Douglas says eight years is enough; he won't seek re-election
08/27/09 5:50PM By Ross Sneyd
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(Host) Governor Jim Douglas threw the 2010 election wide open on Thursday.
(Douglas) "After 36 years as a public servant, 28 of those years in statewide office, with what will be eight years as governor, and through 15 statewide elections, I will have held center stage long enough for any leader. I will not seek another term as governor."
(Host) As VPR's Ross Sneyd explains, Douglas didn't say precisely what he'll do when he leaves office.
(Sneyd) For the first time in 30 years, the name of James H. Douglas will not appear on a statewide ballot in Vermont.
Douglas explained his decision in the simple, homespun terms that he favors.
(Douglas) "As any farmer knows, after many years working sunup to sundown seven days a week, there comes a time to turn over the reins to fresh arms. For me that time is approaching."
(Sneyd) Jim Douglas won his first office in 1972 when he was elected a state representative from Middlebury.
He went on to serve in the first administration of Governor Richard Snelling and then was elected secretary of state for 12 years and treasurer for eight.
The only election he's lost was in 1992 when he challenged Sen. Patrick Leahy.
Douglas says it's been a privilege to serve as Vermont's governor. And he says it will continue to be.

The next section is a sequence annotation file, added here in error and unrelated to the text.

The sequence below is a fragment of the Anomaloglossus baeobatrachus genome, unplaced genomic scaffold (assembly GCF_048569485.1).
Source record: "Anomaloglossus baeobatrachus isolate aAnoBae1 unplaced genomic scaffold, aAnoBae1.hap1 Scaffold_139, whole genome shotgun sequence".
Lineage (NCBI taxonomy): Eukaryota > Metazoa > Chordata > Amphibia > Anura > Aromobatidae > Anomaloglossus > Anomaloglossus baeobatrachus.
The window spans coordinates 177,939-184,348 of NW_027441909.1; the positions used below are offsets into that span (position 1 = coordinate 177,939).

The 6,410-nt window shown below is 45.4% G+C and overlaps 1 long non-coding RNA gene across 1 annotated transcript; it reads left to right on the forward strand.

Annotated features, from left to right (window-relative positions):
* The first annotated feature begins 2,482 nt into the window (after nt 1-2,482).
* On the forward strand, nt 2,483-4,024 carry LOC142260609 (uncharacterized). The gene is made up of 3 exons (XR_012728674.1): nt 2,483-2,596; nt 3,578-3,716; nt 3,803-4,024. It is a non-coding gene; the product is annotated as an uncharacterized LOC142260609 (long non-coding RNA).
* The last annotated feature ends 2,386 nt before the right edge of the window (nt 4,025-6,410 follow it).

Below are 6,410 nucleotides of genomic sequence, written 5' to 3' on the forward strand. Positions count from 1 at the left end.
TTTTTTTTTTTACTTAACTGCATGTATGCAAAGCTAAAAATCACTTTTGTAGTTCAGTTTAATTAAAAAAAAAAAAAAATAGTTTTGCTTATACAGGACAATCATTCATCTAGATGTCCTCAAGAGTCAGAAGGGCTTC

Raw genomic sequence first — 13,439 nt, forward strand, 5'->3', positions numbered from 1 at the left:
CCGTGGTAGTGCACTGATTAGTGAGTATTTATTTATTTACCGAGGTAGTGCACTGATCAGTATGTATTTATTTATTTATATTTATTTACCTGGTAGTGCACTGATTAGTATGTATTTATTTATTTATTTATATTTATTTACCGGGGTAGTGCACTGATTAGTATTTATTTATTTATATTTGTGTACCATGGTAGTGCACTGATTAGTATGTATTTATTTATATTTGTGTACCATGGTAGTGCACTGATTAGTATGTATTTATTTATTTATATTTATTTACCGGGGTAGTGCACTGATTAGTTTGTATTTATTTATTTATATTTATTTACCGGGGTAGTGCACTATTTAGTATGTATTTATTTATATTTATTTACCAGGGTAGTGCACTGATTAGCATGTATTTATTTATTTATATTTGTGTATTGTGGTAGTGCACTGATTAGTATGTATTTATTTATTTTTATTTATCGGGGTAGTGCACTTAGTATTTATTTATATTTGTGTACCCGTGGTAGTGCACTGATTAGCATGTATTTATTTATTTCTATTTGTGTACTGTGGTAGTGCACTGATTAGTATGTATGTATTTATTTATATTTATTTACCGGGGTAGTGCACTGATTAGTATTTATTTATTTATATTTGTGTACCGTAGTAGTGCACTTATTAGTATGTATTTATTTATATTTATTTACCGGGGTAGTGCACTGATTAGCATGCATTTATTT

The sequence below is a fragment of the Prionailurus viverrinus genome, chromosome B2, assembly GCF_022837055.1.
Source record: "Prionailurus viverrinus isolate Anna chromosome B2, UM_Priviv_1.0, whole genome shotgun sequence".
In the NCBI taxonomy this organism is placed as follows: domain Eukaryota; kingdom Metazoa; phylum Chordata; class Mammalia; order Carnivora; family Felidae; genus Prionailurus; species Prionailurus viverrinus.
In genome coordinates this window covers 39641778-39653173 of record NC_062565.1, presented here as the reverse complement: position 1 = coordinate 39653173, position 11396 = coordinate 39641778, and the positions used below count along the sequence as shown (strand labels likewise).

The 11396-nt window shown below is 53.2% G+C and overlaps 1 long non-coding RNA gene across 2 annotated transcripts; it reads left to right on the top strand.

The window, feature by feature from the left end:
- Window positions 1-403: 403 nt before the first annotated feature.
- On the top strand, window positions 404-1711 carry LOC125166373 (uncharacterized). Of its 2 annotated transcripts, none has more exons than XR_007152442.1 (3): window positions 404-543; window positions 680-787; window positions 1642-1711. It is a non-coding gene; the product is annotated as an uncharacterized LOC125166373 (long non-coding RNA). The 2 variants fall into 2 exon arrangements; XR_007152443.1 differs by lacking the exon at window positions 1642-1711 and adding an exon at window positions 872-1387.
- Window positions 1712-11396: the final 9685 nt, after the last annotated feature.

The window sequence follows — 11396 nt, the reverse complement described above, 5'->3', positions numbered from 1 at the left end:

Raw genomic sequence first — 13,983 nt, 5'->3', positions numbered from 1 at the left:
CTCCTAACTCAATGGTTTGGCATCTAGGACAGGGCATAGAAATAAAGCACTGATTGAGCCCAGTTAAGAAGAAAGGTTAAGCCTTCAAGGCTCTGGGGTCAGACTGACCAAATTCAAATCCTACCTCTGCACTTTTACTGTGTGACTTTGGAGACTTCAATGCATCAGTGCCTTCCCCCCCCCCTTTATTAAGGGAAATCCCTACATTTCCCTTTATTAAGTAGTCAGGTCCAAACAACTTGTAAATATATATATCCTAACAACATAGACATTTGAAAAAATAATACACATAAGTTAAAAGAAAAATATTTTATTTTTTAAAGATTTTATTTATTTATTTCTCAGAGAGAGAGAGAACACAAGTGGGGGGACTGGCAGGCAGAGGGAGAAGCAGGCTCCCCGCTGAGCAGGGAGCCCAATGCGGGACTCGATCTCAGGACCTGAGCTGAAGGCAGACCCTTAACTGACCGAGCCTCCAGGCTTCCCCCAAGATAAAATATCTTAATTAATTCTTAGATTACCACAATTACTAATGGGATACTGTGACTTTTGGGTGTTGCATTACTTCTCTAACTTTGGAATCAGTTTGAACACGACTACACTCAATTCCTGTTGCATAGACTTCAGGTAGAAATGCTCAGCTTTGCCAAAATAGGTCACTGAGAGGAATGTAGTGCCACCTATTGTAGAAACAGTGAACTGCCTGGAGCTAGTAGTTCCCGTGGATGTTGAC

(Douglas) "For the next 16 months, I am running state government. Those who presume there will be an absentee landlord in the corner office will be mistaken. I'll focus as intensely as I always do on the needs of Vermonters and I'll continue to fight every day to put this state on a firm footing. Now is not the time to rest on our laurels."
(Sneyd) The governor also made clear what he won't do.
(Douglas) "I know there'll be some speculation as to what is next. So I want to put a few questions to rest. I am not running for president. Dorothy has a divorce lawyer on speed dial if I ever utter that crazy idea. I'm not running for the U.S. Senate, the U.S. House or any statewide office in 2010."
(Sneyd) But why quit in 16 months? And why announce it now?
Douglas didn't give many clues on those questions.
(Douglas) "When I first took my seat as the representative from Middlebury in 1973, I was a young man right out of college. With some very good fortune, I met and married Dorothy. Soon we were raising two extraordinary boys. And now one of my sons has a son of his own, our first grandchild, Timothy James Douglas. A new generation has a way of putting things in perspective."
(Sneyd) And with that, Douglas moved on, promising "an hour of remembrances" for another time.
For VPR News, I'm Ross Sneyd in Montpelier.